We have all run into this problem of not knowing when to use “who” and when to use “whom”. Who and whom are both pronouns. How to use them depends on what you are referring to in the sentence. If you are referring to the subject of the sentence you use “who”. If you are referring to the object in a sentence or clause you would use “whom”.
We often hear people or read things that say “I feel badly” or sentences that are similar. Have you ever wondered when you use the word “bad” or when you use “badly”? Well, we have and we figured it was worth addressing. In this post we will discuss the difference in these words when used in a sentence.
These words are frequently misused and confused in the English language. They seem at first glance that they would be interchangeable but we will take a closer look in this post as to the proper usage of each one. These words do basically have the same meaning but, again, usage is important.
Homeschool is defined as an alternative form of education that takes place in the student’s home and not in a traditional school setting. In some states homeschool is actually considered to be a private school. The reasons why parents choose to homeschool their students range from opposition to school curriculum, the ability to add religious teachings into a students education, concerns about school violence, a desire to give the student more one on one instructional time, and at times to avoid some negative social aspects that come with a traditional school setting.
Most children are capable of succeeding in school but there are things that happen in a child’s life that can keep them from reaching their full potential. A number of factors can add up to a student being defined as “at risk”. These can include but are not limited to poverty, limited use of the English language, physical and/or mental disabilities, and being raised in a dysfunctional or even abusive home. There are times when a student only has one of these that makes them at risk but there are a lot of times where they have multiple risk factors to deal with. For at-risk students it is necessary for families, educators and communities to come together on behalf of the students.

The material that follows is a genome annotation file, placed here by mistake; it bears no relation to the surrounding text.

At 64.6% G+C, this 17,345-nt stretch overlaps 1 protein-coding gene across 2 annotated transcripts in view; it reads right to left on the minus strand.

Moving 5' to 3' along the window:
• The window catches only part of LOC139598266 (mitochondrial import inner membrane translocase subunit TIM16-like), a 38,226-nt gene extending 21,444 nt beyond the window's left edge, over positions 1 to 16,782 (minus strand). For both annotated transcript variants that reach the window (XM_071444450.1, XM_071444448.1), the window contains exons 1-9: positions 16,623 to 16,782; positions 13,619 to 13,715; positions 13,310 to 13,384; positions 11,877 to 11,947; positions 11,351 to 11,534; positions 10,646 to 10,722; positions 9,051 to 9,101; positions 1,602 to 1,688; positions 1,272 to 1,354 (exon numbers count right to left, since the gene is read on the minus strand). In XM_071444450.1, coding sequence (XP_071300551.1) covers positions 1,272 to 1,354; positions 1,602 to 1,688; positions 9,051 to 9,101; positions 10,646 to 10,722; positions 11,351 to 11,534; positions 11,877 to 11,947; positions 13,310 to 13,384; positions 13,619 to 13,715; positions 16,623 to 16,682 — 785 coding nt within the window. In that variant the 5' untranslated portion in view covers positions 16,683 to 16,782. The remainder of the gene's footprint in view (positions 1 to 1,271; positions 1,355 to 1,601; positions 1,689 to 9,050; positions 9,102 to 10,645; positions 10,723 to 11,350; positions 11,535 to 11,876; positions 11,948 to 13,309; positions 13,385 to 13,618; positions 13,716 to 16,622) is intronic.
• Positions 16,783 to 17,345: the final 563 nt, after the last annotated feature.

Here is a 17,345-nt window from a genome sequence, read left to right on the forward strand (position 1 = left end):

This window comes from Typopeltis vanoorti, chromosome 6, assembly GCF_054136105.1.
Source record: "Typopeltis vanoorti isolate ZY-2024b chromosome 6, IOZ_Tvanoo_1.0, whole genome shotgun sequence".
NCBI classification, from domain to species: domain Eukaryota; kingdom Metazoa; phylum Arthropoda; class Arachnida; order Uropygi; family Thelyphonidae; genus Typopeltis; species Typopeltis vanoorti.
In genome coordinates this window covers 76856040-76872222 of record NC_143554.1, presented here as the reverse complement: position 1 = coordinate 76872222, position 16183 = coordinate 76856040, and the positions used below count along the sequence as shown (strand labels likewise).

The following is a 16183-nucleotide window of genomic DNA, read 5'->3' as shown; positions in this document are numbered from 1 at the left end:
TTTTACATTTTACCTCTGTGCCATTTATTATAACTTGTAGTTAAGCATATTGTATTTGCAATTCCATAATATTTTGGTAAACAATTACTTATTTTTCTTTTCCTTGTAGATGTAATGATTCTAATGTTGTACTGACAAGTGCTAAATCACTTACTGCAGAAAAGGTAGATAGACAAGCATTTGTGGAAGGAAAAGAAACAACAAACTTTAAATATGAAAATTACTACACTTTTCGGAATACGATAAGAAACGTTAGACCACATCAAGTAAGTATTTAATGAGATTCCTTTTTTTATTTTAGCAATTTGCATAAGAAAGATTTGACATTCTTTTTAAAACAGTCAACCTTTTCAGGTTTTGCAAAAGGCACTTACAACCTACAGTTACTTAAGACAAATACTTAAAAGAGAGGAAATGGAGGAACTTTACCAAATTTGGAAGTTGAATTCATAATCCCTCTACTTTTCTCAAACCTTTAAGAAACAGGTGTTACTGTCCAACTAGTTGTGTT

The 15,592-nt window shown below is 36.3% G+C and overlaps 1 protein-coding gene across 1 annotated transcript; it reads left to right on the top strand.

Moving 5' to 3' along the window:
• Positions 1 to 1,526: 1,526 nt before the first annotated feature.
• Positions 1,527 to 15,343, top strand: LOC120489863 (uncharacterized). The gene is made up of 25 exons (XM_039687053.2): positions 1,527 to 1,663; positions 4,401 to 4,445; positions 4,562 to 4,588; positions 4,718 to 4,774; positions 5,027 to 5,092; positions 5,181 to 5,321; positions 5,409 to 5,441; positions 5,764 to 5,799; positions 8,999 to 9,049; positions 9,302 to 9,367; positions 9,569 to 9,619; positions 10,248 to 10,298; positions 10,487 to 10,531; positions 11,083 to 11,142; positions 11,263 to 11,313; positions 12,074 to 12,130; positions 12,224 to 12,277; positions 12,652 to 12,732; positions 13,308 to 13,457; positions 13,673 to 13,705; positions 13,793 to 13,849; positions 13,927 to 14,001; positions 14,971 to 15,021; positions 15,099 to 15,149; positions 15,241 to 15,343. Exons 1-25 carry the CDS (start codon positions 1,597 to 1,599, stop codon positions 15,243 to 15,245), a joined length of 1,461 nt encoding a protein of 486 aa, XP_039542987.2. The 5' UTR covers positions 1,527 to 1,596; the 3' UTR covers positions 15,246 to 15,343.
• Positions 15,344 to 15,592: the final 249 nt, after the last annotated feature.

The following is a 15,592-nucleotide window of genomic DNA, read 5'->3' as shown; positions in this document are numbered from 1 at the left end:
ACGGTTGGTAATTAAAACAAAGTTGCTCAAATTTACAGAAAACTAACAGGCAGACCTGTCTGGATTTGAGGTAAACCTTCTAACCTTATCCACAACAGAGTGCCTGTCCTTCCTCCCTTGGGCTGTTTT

Classroom size is consistently a number one concern for parents and teachers. No matter how many policies are put into place to reduce class sizes teachers continue to be overwhelmed by classroom size. 36 states currently have policies in place that limits the number of students in any general education classroom. In the school year of 1999 and 2000 there was $3.5 billion spent on class size reductions. 2.3 billion of this was spent by states and the remaining 1.2 billion was federal funding. Since 1999 under the Class Size Reduction Program approximately 29,000 teachers have been hired and partly due to this classroom sizes for grades 1, 2, and 3 have decreased. The classroom sizes have gone from 23 to 18.
School violence is the number one concern of parents of school age children. Rightfully so, the news is saturated in recent years of stories that tell us that anything and everything is imaginable at school. School administrators and state government officials have set in place many changes that include more harsh punishments for those that attempt to bring guns or other weapons to school or who try to execute bomb threats (real or not). They are also working on prevention of these incidents.